|Waiting for the show to begin|
I've always been a fan. I remember seeing Alice's Restaurant in the theater when I was barely old enough to go to the movies with a friend and no chaperone. I loved it. When I was a kid I wished I'd been born several years earlier so I could be a part of the whole peace and love hippie scene. (Of course, now I'm just as happy that I was born in 1957, not 1947.) I'm always thrilled when in conversation I make a reference to the Group W bench and someone actually understands what I'm talking about.
One of my favorite scenes in the movie is the one where Arlo visits his father, Woody Guthrie, in the hospital. Pete Seeger serenades the folk hero, who is confined to bed and unable to talk or move due to Huntington's disease. (Woody Guthrie is played by Joseph Boley and Arlo's mother, Marjorie Guthrie is played by Sylvia Davis.) Take a look here. Sitting through the ad in the beginning is worth it.
I'd seen Arlo perform a couple of times before. Chris (my first husband) and I took our son Christopher to his first concert--Arlo Guthrie and Pete Seeger at the Saratoga Performing Arts Center.. Christopher was about 5 years old, so it had to have been 1983. I remember he wore a little denim jacket and fell asleep before the show was over. Then several years later Chris and I saw Arlo again with his band, Shenendoah.
He was a wonderful performer back then and has gotten even better over the years. His show last Thursday night was perfection; I could have listened to his music and his storytelling all night.
Oh, his storytelling! What a gift. His tales were an entertaining musical history lesson that gave us a privileged glimpse into life as the son of a folk icon. I loved hearing that Woody would cut out newspaper articles that gave him inspiration for songs and later remarked to Mike that I'd just gotten the same advice in a comedy workshop as a means of finding inspiration for jokes.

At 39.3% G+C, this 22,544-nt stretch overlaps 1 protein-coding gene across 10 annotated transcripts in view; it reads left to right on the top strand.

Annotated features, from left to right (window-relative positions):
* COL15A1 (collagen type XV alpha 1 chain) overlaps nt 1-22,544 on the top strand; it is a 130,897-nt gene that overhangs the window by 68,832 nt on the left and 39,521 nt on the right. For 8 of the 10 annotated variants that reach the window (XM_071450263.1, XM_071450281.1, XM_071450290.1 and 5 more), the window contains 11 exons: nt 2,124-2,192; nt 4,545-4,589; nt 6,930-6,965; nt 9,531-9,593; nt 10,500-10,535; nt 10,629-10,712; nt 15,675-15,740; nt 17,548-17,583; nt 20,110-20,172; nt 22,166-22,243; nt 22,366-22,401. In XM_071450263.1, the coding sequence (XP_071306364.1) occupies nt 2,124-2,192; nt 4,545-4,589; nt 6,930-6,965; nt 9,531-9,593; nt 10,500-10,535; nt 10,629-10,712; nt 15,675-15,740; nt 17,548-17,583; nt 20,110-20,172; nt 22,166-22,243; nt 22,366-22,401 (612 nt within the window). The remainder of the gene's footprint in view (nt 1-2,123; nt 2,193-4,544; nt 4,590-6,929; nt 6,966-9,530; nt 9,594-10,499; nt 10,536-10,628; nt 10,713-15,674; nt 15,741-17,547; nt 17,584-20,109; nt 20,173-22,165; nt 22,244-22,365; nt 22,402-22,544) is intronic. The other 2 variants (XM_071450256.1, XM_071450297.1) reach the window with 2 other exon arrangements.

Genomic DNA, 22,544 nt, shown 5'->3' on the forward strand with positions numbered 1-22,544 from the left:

Arlo talked about the earlier segment of the tour when he got to perform with his children and grandchildren--14 of them on stage at once, I believe he said. He relayed a couple of sweet stories about his wife that pulled at my heart. I'd read that she'd passed away in October; Arlo broke the news to the uninformed by saying, "We celebrated our forty-third anniversary last fall. She was sick and didn't live much past then..." and simply continued on. You kind of had to pay attention to catch it; I thought it was a brilliant way to weave in that sad fact.
|Lucky in love|
As I sat there, I thought of what it must be like to be with someone for 43 years, enjoying a bunch of children and grandchildren together and entertaining people together throughout the country. As blessed as my life is, that is something I'll probably never have--over four decades with someone. But I consider myself to be extremely lucky that Chris and I always been on such good terms and that I get to see him and our children play music together now and then. One of the highlights of my life was last summer when I got to headline on the same stage with the Blackwell Sinners.
|Blackwell Sinners and friends|
A good concert gives you plenty to think about and stays with you long after the performance is over. Man, I'm so glad we decided to go see Arlo. And one of the thoughts that's been going through my mind is, I'm so glad that he's sharing his talent.
So...how are you sharing yours?